The plaintiffs continued their insistence on appeal. The Appellate Court, however, agreed with Halloran & Sage’s argument on behalf of the defendant that the plaintiffs’ proffer was unavailing. The Court deemed the plaintiffs’ affidavits conclusory because they merely stated the general nature of the privacy interests they claimed, but they did not provide factual or evidentiary support for those claims, and it concluded that this was not enough to overcome the high threshold for proving that the plaintiffs are entitled to maintain the privilege of anonymity throughout these proceedings. In doing so, it reiterated that Connecticut’s rules of practice do not allow for automatic approval of the use of pseudonyms, even in cases involving allegations of sexual assault, and it rejected the plaintiffs’ argument that, based on the record they chose to rely upon, the trial court could only have granted their motion.
Ann Catino has been named a James W. Cooper Fellow of the Connecticut Bar Foundation. The Fellows of the Foundation nominate outstanding Connecticut lawyers, judges, and teachers of law to become Fellows. Fellows are selected based on their outstanding professional, public or private careers in which they have demonstrated extraordinary legal ability and devotion to the welfare of their Community, State and Nation and the advancement of the legal profession.
The Connecticut Bar Foundation is a non-profit organization established in 1952 which works to ensure that the state's legal system is available to all, regardless of power or resources. The Foundation supports legal services to protect the interests of those who cannot afford private counsel.
Arnold Menchel will be presenting at the Connecticut Mental Health & The Law 2017 Seminar April 28th, in Cromwell, CT.
The first presentation, Confidentiality/Privacy of Mental Health Records, will address disclosure of information, the HIPAA update, and substance use disorder disclosure. His second presentation, Mental Health Parity, covers Federal law, State law, and the Affordable Care Act, essential health benefits & mental health parity.
The Seminar, hosted by PESI, offers continuing education credit to those who register at www.pesi.com.
Halloran &Sage recently secured an important appellate victory in Snell v. Norwalk Yellow Cab, Inc., et al, --- Conn. App. --- (Slip. Op. April 4, 2017). A unanimous panel of the Appellate Court confirmed there that the doctrine of superseding cause is “alive and well” in Connecticut’s tort jurisprudence, that it encompasses reckless criminal action and is thus not limited to cases in which the intervening actions were intended to cause harm, as the plaintiff argued.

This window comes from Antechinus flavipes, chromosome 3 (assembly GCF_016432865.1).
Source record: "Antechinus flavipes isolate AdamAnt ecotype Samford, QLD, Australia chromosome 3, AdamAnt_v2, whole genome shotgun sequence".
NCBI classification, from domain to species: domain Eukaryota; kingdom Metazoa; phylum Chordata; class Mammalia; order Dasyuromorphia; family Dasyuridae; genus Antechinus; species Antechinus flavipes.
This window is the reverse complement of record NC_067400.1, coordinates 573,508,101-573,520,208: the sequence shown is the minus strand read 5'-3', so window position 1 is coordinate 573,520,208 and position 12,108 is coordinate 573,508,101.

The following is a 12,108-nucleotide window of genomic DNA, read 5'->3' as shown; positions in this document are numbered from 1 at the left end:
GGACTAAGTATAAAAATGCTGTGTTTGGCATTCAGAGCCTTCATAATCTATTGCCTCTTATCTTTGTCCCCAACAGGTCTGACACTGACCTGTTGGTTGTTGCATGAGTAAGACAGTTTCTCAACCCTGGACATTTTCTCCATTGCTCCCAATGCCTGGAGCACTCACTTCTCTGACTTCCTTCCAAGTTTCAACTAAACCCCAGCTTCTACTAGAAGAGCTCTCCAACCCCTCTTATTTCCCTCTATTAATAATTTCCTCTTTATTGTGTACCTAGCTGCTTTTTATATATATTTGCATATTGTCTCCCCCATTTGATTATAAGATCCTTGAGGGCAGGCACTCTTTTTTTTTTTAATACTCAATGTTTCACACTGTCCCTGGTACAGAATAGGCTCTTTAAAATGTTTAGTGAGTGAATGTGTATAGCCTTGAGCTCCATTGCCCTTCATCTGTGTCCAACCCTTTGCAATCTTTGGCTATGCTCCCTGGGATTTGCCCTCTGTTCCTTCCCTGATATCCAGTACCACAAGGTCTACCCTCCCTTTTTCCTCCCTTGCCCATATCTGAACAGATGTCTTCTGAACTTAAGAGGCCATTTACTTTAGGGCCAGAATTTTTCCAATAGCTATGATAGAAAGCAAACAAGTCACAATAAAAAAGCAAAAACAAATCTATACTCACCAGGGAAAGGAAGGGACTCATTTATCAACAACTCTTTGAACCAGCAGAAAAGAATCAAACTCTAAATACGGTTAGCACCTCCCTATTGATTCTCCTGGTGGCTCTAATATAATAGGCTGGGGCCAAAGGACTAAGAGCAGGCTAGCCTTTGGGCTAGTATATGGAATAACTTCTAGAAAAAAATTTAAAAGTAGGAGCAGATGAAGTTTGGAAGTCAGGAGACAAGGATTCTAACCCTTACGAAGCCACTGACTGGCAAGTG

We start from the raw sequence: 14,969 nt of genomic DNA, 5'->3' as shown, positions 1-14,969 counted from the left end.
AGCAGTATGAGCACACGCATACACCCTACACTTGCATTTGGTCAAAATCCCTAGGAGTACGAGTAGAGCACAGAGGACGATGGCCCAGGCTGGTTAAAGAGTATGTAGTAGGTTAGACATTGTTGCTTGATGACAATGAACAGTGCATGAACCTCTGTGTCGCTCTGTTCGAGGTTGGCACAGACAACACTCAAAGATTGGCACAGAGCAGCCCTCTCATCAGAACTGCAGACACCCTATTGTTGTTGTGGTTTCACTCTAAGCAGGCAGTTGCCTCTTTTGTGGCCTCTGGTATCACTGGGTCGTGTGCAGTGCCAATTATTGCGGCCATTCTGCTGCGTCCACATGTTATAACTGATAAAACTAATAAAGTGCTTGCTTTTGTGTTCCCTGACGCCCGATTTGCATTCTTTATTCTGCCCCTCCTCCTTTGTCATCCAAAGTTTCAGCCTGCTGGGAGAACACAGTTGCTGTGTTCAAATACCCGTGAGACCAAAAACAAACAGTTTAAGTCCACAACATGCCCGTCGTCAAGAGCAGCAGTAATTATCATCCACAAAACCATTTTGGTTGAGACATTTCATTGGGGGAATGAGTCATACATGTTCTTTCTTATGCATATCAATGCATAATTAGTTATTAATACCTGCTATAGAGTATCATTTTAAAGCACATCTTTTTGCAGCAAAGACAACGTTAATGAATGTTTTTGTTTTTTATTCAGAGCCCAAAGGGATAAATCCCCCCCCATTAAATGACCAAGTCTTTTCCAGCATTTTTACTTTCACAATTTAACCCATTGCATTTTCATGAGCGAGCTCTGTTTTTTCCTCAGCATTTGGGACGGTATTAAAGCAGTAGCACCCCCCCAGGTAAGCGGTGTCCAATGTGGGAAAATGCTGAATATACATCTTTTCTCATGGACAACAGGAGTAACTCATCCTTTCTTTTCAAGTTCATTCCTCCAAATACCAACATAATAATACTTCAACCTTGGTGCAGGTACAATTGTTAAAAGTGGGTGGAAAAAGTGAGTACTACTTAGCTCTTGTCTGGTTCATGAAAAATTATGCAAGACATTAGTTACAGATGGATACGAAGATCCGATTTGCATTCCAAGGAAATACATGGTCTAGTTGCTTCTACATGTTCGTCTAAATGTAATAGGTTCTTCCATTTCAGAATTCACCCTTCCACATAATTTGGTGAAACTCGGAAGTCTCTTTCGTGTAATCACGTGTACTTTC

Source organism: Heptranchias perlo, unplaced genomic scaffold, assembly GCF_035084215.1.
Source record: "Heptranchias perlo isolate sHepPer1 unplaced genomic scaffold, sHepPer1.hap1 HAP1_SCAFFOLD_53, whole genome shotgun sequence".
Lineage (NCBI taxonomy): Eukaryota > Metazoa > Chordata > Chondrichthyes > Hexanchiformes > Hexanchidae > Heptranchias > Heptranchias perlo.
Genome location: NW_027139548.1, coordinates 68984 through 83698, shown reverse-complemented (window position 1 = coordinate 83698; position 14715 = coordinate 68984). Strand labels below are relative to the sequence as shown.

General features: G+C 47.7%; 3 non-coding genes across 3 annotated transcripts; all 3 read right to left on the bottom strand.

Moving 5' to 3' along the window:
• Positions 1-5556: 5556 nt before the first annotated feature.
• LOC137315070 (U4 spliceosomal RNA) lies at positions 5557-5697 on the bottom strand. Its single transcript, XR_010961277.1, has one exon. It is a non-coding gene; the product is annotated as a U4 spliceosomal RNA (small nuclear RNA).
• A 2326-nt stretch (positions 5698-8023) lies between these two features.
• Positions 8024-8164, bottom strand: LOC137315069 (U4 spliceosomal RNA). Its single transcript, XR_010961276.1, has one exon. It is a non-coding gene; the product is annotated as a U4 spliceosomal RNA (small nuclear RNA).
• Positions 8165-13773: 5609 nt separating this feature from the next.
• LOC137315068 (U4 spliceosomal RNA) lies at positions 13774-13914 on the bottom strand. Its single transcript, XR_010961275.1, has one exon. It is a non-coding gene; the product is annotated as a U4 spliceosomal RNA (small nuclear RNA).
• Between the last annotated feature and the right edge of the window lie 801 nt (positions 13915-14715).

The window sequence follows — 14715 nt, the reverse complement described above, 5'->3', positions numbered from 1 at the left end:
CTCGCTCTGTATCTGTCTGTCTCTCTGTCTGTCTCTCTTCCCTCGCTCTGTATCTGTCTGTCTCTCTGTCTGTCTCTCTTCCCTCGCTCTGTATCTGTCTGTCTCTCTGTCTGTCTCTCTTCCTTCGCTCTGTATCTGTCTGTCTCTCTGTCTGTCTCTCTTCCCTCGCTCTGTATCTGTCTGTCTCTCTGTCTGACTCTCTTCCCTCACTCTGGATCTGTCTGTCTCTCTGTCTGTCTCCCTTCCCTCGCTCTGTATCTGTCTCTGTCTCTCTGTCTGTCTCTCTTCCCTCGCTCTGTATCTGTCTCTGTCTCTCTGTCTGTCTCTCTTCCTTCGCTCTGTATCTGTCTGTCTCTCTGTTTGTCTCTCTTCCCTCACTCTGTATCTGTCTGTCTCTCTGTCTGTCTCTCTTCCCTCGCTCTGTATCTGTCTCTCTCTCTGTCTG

In Snell, the plaintiff was injured when she was recklessly assaulted by a stolen taxi cab while it was being driven on a sidewalk by its teenaged thieves. The teens had stolen the cab after they found it unattended with the keys in the ignition and they took it for a “joyride” from one town to another. They were then involved in a rear-end collision with another vehicle and attempted to flee that scene by driving onto the sidewalk where the plaintiff was walking.
The plaintiff sought to recover for her injuries by bringing a negligence claim against the cab’s driver and his employer. She did not sue the thieves, however, and the defendants were not permitted under Connecticut law to name them as apportionment defendants because their conduct was not merely negligent. See Barry v. Quality Steel Products, Inc., 263 Conn. 424, 436-39 (2003) (abolishing use of superseding cause doctrine where intervening conduct was negligent and deeming it applicable only to unforeseeable intervening intentional torts, forces of nature and criminal events.) As such, the defendants requested the trial court to instruct the jury that if it found them negligent, it could then assess whether the thieves’ intentional and/or criminal actions were “superseding causes” of the plaintiff’s injuries which shielded the defendants from any liability. The plaintiff countered that the doctrine was not applicable because there was no evidence that the thieves specifically intended to harm her. The trial court agreed with the defendants, issued such an instruction, and the jury rendered a defendants’ verdict. Its answers to jury interrogatories made it clear that it concluded that the thieves’ conduct superseded any negligence on the part of the defendants. The Appellate Court affirmed the trial court’s judgment.
Michael Wrona is a presenter at Landlord-Tenant Seminar: From Lease to Eviction taking place April 26th in New Haven, CT. He will be speaking as a faculty member on a panel involving topics that include lease preparation, tenant and landlord responsibilities, evictions, landlord liability and a landlord’s duty to repair. This seminar qualifies for continuing education credit through Sterling Education Services. Full seminar information and registration is available on the Sterling Education program page.
Allen Gary Palmer has been assisting the Connecticut Bar Association, Family Law Section in the launch of an innovative series of continuing legal education programs designed to offer section members timely information on key Connecticut Supreme Court legal decisions. The new program, Case Flash, is a video program presented in an engaging, easy to follow talk show format. The concept is to bring short, timely CLE programs directly to each member's computer.
The following are the most recent programs offered by the CBA: